For generations of Black Americans, the church was the place to go if you had a problem.
“Any issue that we had was most often brought to the church first for a solution,” is how Gloria Ricks, President and CEO of Mount Zion Community Outreach in Augusta, Georgia, put it to FastCompany last October. “As a Black woman who grew up in Black churches, that’s all we knew.”
To this day, even as religion is on the wane in the United States, that relationship remains very strong: almost 75% of Black Americans go to church, higher than any other demographic group. But when it comes to the climate crisis — one of the chief problems facing Black communities today — the Black church is not generally fulfilling that long-standing role as the first stop for solutions.
In fact, according to a new survey on climate and religion from The Public Religion Research Institute, the majority of Black Christians in particular do not believe in human-caused climate change.
The survey, which looked at various religious groups of all races and racial groups on the whole, found that 60% of Black Americans believe that human activity is driving climate change, slightly more than the 56% of white Americans (and significant less than the 78 and 73% of AAPI and Latinx Americans, respectively, who believe the same).
The survey also found that only 56% of Black Protestants agree that most days they feel a deep spiritual connection with nature and earth. No wonder given that Black folks are more likely to live in urban areas that lack tree cover or green space and more likely to live in close proximity to highways and factories.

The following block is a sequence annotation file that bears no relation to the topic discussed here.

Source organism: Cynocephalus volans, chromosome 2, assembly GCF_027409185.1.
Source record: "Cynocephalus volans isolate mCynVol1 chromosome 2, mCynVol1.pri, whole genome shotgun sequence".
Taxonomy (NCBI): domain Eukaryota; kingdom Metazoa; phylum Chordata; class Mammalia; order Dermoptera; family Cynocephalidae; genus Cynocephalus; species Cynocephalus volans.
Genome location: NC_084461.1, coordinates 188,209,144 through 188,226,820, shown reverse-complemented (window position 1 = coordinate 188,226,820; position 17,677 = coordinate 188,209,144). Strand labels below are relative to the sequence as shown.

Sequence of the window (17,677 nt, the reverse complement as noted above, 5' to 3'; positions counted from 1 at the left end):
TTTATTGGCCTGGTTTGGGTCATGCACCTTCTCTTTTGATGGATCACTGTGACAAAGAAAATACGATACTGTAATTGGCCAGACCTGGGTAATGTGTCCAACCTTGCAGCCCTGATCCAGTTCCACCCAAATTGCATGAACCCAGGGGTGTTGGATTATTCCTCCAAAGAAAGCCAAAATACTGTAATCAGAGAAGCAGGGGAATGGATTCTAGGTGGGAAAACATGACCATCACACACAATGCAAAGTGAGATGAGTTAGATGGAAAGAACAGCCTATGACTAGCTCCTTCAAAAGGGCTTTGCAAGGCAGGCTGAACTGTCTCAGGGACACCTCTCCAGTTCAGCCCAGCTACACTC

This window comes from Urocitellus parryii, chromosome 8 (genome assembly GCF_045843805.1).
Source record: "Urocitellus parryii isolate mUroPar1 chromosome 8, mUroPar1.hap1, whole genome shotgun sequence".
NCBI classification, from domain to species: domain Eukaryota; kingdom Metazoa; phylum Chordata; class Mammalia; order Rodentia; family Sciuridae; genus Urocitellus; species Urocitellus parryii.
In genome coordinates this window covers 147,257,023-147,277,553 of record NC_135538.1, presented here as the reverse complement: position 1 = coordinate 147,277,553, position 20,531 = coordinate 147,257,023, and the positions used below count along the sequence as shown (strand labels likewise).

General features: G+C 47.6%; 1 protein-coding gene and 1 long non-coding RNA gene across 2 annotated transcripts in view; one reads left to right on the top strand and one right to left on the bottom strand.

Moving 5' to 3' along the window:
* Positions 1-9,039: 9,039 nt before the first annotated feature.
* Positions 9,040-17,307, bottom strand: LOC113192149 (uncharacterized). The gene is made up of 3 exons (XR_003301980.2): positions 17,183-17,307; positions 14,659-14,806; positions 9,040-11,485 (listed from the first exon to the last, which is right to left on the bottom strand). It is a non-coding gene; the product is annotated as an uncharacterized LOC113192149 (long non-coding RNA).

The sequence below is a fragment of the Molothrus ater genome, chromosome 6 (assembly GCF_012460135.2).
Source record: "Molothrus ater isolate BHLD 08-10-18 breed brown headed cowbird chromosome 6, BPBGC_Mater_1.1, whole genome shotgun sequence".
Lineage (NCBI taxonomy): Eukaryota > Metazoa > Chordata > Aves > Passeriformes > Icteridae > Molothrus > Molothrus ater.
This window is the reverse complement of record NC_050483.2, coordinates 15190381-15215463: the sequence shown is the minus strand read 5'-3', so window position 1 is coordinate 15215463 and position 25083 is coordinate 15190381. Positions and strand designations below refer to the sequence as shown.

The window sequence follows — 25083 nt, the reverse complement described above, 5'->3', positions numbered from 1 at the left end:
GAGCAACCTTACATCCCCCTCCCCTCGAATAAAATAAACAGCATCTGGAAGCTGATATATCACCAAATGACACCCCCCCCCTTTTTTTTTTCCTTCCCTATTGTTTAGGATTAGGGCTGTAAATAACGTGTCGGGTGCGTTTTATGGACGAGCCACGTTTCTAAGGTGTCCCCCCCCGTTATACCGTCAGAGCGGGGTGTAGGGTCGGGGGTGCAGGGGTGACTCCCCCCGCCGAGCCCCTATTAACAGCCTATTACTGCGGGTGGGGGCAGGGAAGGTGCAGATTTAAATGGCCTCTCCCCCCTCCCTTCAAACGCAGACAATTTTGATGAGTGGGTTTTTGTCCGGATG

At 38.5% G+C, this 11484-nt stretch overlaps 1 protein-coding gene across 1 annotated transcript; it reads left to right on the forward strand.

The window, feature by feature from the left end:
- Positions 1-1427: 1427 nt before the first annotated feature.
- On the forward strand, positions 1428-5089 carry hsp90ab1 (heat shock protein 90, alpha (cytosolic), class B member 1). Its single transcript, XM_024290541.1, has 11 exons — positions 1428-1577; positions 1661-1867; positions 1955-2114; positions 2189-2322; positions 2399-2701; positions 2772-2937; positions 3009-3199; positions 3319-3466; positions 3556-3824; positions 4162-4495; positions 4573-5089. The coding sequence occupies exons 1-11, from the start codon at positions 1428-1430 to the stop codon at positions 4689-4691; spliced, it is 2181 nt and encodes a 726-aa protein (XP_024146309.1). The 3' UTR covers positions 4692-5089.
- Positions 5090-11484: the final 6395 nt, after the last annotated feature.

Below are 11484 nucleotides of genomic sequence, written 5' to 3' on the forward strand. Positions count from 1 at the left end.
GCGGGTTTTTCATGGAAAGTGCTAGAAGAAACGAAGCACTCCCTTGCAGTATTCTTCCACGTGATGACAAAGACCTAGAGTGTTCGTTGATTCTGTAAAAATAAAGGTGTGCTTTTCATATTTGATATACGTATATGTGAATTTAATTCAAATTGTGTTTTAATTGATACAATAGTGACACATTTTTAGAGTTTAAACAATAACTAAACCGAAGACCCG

But within specific Black religious groups, concerning opinions about the causes of climate change are held by large majorities: nearly 75% of Black Protestants believe that the increase in flooding and other natural disasters show we are living in biblical end times, and perhaps unsurprisingly, just 19% of Black Protestants view climate change as a crisis. Among white evangelicals 62% see natural disasters as a sign of end times.
These views persist despite the fact the Black communities are on the frontlines of climate change — suffering disproportionately from both environmental pollution and the effects of sustained greenhouse-gas emissions, like heat waves, floods, and violent storms.
Because of that, many Black clergy members who understand both the realities of climate change and the disconnect within some communities are working to bring more talk about environmental justice into the Black church.
Ricks of Mount Zion is part of The Black Church-The Green Movement coalition, which provides training to pastors across the country to help bring climate concerns into their preaching — and hopefully helping to turn some of these numbers around, one congregation at a time.